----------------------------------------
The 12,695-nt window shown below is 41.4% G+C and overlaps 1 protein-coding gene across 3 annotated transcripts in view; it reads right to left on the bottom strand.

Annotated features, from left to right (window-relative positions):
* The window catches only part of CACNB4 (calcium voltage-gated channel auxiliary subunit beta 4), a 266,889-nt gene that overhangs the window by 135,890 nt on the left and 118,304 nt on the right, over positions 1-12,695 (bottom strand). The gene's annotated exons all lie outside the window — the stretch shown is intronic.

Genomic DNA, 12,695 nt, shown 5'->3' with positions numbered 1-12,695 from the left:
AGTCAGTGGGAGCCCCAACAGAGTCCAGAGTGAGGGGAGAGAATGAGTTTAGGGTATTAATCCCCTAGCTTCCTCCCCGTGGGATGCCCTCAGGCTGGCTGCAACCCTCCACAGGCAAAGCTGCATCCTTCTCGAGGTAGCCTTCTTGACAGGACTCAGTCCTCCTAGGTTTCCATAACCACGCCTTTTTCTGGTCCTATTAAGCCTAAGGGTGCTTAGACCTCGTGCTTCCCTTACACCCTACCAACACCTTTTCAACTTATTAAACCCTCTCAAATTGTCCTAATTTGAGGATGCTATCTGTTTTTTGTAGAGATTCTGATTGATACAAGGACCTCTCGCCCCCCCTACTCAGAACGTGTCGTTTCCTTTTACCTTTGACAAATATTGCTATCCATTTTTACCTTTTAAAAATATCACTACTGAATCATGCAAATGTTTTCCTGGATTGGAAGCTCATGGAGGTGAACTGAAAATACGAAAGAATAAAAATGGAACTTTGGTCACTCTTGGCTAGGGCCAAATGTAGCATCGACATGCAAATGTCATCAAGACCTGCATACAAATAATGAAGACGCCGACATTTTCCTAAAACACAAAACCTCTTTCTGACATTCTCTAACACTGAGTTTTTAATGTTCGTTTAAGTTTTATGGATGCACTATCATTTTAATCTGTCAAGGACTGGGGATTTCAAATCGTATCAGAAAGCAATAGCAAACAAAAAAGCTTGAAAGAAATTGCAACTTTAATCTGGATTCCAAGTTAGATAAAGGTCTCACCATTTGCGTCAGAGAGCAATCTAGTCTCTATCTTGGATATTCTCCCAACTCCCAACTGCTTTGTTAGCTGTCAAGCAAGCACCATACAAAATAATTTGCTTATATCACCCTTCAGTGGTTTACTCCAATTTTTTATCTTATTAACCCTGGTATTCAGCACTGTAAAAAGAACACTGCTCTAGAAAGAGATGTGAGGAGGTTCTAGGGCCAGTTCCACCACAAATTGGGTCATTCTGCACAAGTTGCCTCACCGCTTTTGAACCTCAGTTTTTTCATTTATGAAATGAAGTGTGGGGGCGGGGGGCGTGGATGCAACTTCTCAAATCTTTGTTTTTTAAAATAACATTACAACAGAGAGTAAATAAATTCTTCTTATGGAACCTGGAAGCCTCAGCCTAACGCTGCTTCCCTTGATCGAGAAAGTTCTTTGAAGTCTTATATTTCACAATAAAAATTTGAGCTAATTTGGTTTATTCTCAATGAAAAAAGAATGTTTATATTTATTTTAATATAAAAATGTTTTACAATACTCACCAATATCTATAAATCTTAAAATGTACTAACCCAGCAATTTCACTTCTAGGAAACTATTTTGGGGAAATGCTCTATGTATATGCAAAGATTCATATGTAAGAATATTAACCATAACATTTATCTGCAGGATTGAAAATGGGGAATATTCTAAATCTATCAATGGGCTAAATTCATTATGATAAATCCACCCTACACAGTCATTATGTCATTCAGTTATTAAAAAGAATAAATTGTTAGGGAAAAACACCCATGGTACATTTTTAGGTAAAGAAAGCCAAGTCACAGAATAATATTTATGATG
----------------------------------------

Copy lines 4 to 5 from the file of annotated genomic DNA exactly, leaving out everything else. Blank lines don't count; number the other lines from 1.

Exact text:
Genomic DNA, 12,695 nt, shown 5'->3' with positions numbered 1-12,695 from the left:
AGTCAGTGGGAGCCCCAACAGAGTCCAGAGTGAGGGGAGAGAATGAGTTTAGGGTATTAATCCCCTAGCTTCCTCCCCGTGGGATGCCCTCAGGCTGGCTGCAACCCTCCACAGGCAAAGCTGCATCCTTCTCGAGGTAGCCTTCTTGACAGGACTCAGTCCTCCTAGGTTTCCATAACCACGCCTTTTTCTGGTCCTATTAAGCCTAAGGGTGCTTAGACCTCGTGCTTCCCTTACACCCTACCAACACCTTTTCAACTTATTAAACCCTCTCAAATTGTCCTAATTTGAGGATGCTATCTGTTTTTTGTAGAGATTCTGATTGATACAAGGACCTCTCGCCCCCCCTACTCAGAACGTGTCGTTTCCTTTTACCTTTGACAAATATTGCTATCCATTTTTACCTTTTAAAAATATCACTACTGAATCATGCAAATGTTTTCCTGGATTGGAAGCTCATGGAGGTGAACTGAAAATACGAAAGAATAAAAATGGAACTTTGGTCACTCTTGGCTAGGGCCAAATGTAGCATCGACATGCAAATGTCATCAAGACCTGCATACAAATAATGAAGACGCCGACATTTTCCTAAAACACAAAACCTCTTTCTGACATTCTCTAACACTGAGTTTTTAATGTTCGTTTAAGTTTTATGGATGCACTATCATTTTAATCTGTCAAGGACTGGGGATTTCAAATCGTATCAGAAAGCAATAGCAAACAAAAAAGCTTGAAAGAAATTGCAACTTTAATCTGGATTCCAAGTTAGATAAAGGTCTCACCATTTGCGTCAGAGAGCAATCTAGTCTCTATCTTGGATATTCTCCCAACTCCCAACTGCTTTGTTAGCTGTCAAGCAAGCACCATACAAAATAATTTGCTTATATCACCCTTCAGTGGTTTACTCCAATTTTTTATCTTATTAACCCTGGTATTCAGCACTGTAAAAAGAACACTGCTCTAGAAAGAGATGTGAGGAGGTTCTAGGGCCAGTTCCACCACAAATTGGGTCATTCTGCACAAGTTGCCTCACCGCTTTTGAACCTCAGTTTTTTCATTTATGAAATGAAGTGTGGGGGCGGGGGGCGTGGATGCAACTTCTCAAATCTTTGTTTTTTAAAATAACATTACAACAGAGAGTAAATAAATTCTTCTTATGGAACCTGGAAGCCTCAGCCTAACGCTGCTTCCCTTGATCGAGAAAGTTCTTTGAAGTCTTATATTTCACAATAAAAATTTGAGCTAATTTGGTTTATTCTCAATGAAAAAAGAATGTTTATATTTATTTTAATATAAAAATGTTTTACAATACTCACCAATATCTATAAATCTTAAAATGTACTAACCCAGCAATTTCACTTCTAGGAAACTATTTTGGGGAAATGCTCTATGTATATGCAAAGATTCATATGTAAGAATATTAACCATAACATTTATCTGCAGGATTGAAAATGGGGAATATTCTAAATCTATCAATGGGCTAAATTCATTATGATAAATCCACCCTACACAGTCATTATGTCATTCAGTTATTAAAAAGAATAAATTGTTAGGGAAAAACACCCATGGTACATTTTTAGGTAAAGAAAGCCAAGTCACAGAATAATATTTATGATG